Predicting the best time to do things online is an ongoing challenge, whether it’s the best time to write a tweet or put out an advert. A new model believes it has many of the answers when it comes to the best time to advertise on a variety of platforms.
The model was created as part of research from the University of Michigan and it predicts when people use various media each day, and even when they’re using multiple media at the same time.
This is nothing new, but whereas previous models have laboured to achieve accuracy figures of 60-70%, this new model claims to be accurate 97% of the time.
“For businesses, our model does a much better job of predicting where your customers are at any given time,” says lead researcher Chen Lin, assistant professor of marketing at Michigan State University. “It represents a significant advancement over other models because much of that work assumed people consumed one type of media at a time.”
The researchers studied the media consumption habits of 2,000 American residents, and used this data to create their forecasting model.
The research revealed that 35% of our time is spent consuming one form of media or another, with television still the most popular, followed closely by the computer.
This changes at the weekend however, with more time spent watching television and reading print publications, with a subsequent drop in computer usage.
People spend about 1.5 hours a day consuming multiple media at the same time (e.g., surfing the web while watching television). This happens more at during the start of the workday and before bed—at about 9 a.m. and again at 9 p.m.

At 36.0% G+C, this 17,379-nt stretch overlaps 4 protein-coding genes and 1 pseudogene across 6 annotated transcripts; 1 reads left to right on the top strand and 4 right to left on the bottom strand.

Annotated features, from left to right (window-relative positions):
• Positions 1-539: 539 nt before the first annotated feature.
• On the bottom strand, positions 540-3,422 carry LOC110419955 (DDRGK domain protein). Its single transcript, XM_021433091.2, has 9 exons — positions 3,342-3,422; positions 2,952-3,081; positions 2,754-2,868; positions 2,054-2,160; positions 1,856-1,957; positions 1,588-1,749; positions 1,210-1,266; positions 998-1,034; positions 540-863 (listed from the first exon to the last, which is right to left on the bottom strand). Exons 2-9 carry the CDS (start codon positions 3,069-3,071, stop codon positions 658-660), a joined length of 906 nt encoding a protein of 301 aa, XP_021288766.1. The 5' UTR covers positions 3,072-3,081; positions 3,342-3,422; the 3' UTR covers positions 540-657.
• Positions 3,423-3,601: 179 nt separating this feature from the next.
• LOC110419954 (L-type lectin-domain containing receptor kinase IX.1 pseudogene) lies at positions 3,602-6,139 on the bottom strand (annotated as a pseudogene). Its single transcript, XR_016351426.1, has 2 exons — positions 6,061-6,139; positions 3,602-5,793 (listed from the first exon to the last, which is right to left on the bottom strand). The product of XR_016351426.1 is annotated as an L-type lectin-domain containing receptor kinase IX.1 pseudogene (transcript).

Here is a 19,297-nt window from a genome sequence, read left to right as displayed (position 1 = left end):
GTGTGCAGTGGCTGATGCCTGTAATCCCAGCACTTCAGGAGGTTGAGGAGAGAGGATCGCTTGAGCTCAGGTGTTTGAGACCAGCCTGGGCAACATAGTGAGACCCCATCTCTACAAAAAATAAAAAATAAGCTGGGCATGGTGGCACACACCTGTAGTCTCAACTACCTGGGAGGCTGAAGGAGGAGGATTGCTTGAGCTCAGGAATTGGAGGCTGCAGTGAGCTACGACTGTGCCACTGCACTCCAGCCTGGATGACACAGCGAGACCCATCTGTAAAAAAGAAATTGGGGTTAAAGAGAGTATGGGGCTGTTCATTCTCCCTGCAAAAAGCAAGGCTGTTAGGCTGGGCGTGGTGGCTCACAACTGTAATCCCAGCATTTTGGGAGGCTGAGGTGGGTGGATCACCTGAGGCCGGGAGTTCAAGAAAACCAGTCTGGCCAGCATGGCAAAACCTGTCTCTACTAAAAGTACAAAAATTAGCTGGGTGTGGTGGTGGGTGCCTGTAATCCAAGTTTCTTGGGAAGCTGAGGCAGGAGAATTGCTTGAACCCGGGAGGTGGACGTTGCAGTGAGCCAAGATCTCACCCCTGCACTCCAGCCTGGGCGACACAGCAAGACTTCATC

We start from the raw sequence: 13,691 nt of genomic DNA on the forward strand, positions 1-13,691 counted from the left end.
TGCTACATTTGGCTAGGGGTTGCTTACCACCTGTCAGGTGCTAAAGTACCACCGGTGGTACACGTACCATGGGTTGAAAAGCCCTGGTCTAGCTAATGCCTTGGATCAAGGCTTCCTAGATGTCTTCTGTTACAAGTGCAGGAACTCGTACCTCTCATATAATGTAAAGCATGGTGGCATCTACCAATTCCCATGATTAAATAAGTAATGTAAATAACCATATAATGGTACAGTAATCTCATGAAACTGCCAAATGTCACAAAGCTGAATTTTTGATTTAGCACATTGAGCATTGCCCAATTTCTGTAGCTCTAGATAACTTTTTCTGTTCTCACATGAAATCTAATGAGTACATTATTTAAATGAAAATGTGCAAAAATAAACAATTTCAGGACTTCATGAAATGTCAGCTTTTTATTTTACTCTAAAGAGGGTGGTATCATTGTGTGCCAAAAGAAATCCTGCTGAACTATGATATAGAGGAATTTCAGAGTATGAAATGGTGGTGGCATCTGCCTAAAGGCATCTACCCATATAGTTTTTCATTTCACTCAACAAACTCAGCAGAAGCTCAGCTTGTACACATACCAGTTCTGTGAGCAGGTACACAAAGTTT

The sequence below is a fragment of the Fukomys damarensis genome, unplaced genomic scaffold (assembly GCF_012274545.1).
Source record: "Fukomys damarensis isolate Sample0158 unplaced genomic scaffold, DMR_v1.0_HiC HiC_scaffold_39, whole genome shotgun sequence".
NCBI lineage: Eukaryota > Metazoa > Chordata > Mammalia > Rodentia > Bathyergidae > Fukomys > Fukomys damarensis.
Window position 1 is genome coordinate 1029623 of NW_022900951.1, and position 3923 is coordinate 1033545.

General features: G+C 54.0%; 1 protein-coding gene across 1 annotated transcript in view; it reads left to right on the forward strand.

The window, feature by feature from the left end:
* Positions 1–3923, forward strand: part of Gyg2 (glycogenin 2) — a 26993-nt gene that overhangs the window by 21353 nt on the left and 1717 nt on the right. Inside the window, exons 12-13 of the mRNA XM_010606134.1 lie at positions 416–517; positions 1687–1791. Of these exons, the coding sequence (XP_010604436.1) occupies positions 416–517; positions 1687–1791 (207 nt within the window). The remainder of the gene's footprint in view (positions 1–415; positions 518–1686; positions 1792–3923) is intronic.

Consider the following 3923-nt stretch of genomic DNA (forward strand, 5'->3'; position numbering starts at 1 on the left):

Mixing up your media
The researchers found that mixing media can often have a good result. For instance, print media remained popular early in the morning, and was also particularly popular when paired with other forms of media.
“The old thinking is that print is endangered, but we found that it doesn’t need to be eliminated,” Lin says. “Print can have a second life if it’s cleverly paired with new media such as personal computers and smart phones.”
Lin goes as far as to say that different media are in fact complimentary, and as such should not be regarded as competing for our attention.
For example, print ads should be partnered with radio and Internet media forms in the key time slots when consumers are likely to be using all three forms.
“Our findings underscore the need to move away from a competitive mindset to a coordinated viewpoint,” Lin says, “as consumers increasingly use combinations of media forms in short periods.”
Whilst the model is not commercially available at the moment, Lin confirmed to me that she is happy to trial it with companies if any are interested.